02-20-2012, 09:00 PM
Join Date: Feb 2012
Location: Phoenix, AZ
Seized Power Steering Replaced Lessons Leanred
The other day I noticed a squealing coming from my power steering pump, I checked the fluid and it was fine. I was planning to take it (98 TJ) to a mechanic to have it checked out. But before I could, the squeal shot up in volume, followed by a fear inspiring clank and the engine seized.
I feared the worse, that the engine was shot. It would not turn over. But, I took off the serpentine belt, and it started fine. So, the problem was limited to a seized power steering pump.
A got a quote from a mechanic for replacing the pump, $400. That inspired me to do some research. After reading posts on this site, I decided to tackle the project myself. It seemed like a project well suited to my limited mechanical skills. The project was ultimately successful, but I ran into a few setbacks along the way.
First, I pretty much destroyed the low pressure connection on the reservoir trying to detach the hose. A problem several other posters had.
Second, DO NOT try and remove a power steering pulley with a standard gear puller. A friend of mine brought his gear puller over and assured me, repeatedly, that it was the proper tool. Determined to show me how to do it, he launched into the project; 30 minutes later he had destroyed the pulley and stripped the threads of his puller. Yet, the pulley remained attached.
You HAVE TO use a specific power steering pulley tool. I rented a kit from O'Reilly; pulley came off in 5 minutes, no issues. And the kit comes with the tool you'll need to attach your new pulley.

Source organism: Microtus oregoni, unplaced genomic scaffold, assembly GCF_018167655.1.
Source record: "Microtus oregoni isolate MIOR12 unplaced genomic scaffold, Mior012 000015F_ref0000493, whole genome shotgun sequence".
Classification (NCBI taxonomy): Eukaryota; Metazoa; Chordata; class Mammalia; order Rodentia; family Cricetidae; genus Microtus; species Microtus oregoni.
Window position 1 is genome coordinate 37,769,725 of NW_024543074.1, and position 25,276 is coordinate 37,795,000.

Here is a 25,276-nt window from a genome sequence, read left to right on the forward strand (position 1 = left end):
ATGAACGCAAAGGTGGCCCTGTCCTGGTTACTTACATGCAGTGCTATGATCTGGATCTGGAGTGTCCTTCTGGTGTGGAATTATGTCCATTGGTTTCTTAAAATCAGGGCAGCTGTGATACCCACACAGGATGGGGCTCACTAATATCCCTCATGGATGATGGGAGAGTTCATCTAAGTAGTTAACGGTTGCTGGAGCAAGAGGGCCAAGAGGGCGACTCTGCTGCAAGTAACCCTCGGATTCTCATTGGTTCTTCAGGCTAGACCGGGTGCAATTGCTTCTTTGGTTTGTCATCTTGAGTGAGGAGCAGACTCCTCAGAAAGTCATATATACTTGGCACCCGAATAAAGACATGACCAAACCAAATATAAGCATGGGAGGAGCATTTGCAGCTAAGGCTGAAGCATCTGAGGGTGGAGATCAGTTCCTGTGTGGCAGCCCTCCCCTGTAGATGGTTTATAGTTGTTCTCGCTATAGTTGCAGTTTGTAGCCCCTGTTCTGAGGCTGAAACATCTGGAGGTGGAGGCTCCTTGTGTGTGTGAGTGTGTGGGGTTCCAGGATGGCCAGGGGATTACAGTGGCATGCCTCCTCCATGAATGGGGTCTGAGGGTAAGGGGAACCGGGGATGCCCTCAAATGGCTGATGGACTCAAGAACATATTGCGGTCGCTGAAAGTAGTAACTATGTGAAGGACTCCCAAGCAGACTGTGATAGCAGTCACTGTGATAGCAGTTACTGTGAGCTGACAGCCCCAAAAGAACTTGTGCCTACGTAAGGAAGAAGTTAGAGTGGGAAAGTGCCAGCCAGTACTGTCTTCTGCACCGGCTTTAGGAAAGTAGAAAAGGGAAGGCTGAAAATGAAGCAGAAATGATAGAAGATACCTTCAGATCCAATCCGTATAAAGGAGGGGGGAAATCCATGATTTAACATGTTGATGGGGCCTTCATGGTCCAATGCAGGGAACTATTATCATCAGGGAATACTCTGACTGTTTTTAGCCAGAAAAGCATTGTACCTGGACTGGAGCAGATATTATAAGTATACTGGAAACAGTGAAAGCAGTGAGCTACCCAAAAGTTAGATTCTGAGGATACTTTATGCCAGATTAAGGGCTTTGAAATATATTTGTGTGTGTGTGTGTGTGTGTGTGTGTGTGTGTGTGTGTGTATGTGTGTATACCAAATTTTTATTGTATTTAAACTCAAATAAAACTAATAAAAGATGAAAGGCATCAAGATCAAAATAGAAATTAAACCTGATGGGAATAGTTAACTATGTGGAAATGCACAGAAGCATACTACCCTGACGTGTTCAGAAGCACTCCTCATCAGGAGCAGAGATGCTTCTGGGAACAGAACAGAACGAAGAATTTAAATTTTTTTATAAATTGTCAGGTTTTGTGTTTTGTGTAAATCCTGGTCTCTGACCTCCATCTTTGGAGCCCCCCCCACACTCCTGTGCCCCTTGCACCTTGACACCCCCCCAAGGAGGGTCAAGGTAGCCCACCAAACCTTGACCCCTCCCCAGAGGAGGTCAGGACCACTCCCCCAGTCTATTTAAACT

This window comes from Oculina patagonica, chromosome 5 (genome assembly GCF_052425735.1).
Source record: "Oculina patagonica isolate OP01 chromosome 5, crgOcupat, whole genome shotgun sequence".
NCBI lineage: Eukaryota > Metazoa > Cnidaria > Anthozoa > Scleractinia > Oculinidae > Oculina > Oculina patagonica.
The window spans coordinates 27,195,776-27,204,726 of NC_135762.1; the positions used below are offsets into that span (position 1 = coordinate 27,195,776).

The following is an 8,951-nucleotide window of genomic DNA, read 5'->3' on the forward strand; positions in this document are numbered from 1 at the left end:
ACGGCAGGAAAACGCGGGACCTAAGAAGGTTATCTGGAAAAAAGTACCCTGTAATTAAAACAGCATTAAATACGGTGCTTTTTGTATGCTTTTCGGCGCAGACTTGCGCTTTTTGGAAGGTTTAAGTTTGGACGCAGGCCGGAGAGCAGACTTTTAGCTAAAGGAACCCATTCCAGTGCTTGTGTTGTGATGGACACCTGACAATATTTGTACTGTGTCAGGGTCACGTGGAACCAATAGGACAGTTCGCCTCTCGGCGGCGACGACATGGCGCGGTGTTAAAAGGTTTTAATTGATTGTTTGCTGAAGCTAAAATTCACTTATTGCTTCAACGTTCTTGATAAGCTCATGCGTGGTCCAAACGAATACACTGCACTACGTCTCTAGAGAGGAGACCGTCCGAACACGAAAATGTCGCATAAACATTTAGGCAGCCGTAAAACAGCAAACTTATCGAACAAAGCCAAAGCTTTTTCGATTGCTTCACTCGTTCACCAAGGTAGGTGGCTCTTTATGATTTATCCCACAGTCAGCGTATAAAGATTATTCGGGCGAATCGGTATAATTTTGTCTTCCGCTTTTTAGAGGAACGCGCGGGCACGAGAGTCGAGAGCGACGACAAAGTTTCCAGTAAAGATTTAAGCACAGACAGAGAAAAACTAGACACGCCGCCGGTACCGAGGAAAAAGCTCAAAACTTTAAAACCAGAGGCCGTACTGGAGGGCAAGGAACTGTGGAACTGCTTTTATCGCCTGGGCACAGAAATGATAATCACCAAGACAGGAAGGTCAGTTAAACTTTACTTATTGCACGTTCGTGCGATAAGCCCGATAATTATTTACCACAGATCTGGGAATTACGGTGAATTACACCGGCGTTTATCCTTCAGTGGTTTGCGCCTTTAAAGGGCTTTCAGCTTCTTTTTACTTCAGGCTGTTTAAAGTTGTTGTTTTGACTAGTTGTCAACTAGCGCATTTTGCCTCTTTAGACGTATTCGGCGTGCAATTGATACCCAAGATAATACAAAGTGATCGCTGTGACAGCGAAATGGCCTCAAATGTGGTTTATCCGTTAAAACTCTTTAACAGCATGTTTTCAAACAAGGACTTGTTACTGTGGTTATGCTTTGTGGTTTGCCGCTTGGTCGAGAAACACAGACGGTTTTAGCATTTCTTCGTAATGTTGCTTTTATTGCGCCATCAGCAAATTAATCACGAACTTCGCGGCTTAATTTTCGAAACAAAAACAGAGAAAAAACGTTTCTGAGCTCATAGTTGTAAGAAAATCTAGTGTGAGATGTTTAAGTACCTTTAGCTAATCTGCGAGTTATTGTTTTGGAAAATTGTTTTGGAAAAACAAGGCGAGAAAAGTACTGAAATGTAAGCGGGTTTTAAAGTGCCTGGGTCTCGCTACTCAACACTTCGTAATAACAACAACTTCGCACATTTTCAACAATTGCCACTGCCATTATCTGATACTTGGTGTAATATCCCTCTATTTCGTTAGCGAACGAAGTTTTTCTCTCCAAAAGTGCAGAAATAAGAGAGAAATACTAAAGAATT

To my friend's credit, he covered the cost of the tool rental and the new pulley. The power steering pulley had humbled him.
The new pump went in easily, with the exception of one problem; connecting the low pressure hose. Seriously is there some secret to dealing with hoses? It took me 45 minutes to move that hose an inch onto the connector. The hose is 13 years old, should I have replaced it? Is it easier to work with newer hose? Logic would say yes.
Finally, if it's the first time you've ever removed a serpentine belt, and you made a map before you took it off. Really study the map when you put the belt back on. Don't spend a hour wondering why the belt isn't tightening. Watching YouTube vedieos on the subject, swearing you're doing exactly what they're doing, without success. Then you look at your map again, and it dawns on you, doh! The belt isn't even on right.
It was an adventure, the pump has been replaced. My TJ is running great, and I learned a lot in the process. And, I spent $100 vs. $400. To be honest, I'm kinda looking forward to the next project.
Thanks to everyone who ever posted info. Remember DO NOT try and use a gear pulley to remove a power steering pulley. Get the right tool.